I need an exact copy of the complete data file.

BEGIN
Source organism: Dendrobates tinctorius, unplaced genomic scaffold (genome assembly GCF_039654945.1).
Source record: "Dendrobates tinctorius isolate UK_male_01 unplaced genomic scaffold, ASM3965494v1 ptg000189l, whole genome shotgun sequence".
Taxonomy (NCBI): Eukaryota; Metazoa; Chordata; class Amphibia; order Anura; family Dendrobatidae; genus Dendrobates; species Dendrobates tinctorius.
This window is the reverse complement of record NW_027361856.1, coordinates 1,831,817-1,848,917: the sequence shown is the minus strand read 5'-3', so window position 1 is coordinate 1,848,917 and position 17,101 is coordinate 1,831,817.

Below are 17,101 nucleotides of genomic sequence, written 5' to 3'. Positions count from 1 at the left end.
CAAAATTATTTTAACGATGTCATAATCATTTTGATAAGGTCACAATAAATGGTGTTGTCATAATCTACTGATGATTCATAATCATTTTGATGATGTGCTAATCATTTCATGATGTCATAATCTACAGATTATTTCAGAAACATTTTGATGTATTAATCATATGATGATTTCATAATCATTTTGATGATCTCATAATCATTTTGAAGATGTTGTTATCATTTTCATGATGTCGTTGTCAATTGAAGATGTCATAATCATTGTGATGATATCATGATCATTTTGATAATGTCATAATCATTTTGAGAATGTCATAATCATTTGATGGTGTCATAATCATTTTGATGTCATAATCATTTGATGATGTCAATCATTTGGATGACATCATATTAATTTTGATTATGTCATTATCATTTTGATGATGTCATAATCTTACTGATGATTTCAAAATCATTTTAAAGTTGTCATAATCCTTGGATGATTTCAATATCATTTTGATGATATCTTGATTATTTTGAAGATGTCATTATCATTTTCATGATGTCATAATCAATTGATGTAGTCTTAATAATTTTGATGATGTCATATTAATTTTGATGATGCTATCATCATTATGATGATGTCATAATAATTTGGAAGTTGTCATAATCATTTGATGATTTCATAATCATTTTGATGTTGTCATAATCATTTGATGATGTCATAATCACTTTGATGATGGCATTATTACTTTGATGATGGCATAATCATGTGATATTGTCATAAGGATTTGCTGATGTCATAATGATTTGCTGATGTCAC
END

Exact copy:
Source organism: Dendrobates tinctorius, unplaced genomic scaffold (genome assembly GCF_039654945.1).
Source record: "Dendrobates tinctorius isolate UK_male_01 unplaced genomic scaffold, ASM3965494v1 ptg000189l, whole genome shotgun sequence".
Taxonomy (NCBI): Eukaryota; Metazoa; Chordata; class Amphibia; order Anura; family Dendrobatidae; genus Dendrobates; species Dendrobates tinctorius.
This window is the reverse complement of record NW_027361856.1, coordinates 1,831,817-1,848,917: the sequence shown is the minus strand read 5'-3', so window position 1 is coordinate 1,848,917 and position 17,101 is coordinate 1,831,817.

Below are 17,101 nucleotides of genomic sequence, written 5' to 3'. Positions count from 1 at the left end.
CAAAATTATTTTAACGATGTCATAATCATTTTGATAAGGTCACAATAAATGGTGTTGTCATAATCTACTGATGATTCATAATCATTTTGATGATGTGCTAATCATTTCATGATGTCATAATCTACAGATTATTTCAGAAACATTTTGATGTATTAATCATATGATGATTTCATAATCATTTTGATGATCTCATAATCATTTTGAAGATGTTGTTATCATTTTCATGATGTCGTTGTCAATTGAAGATGTCATAATCATTGTGATGATATCATGATCATTTTGATAATGTCATAATCATTTTGAGAATGTCATAATCATTTGATGGTGTCATAATCATTTTGATGTCATAATCATTTGATGATGTCAATCATTTGGATGACATCATATTAATTTTGATTATGTCATTATCATTTTGATGATGTCATAATCTTACTGATGATTTCAAAATCATTTTAAAGTTGTCATAATCCTTGGATGATTTCAATATCATTTTGATGATATCTTGATTATTTTGAAGATGTCATTATCATTTTCATGATGTCATAATCAATTGATGTAGTCTTAATAATTTTGATGATGTCATATTAATTTTGATGATGCTATCATCATTATGATGATGTCATAATAATTTGGAAGTTGTCATAATCATTTGATGATTTCATAATCATTTTGATGTTGTCATAATCATTTGATGATGTCATAATCACTTTGATGATGGCATTATTACTTTGATGATGGCATAATCATGTGATATTGTCATAAGGATTTGCTGATGTCATAATGATTTGCTGATGTCAC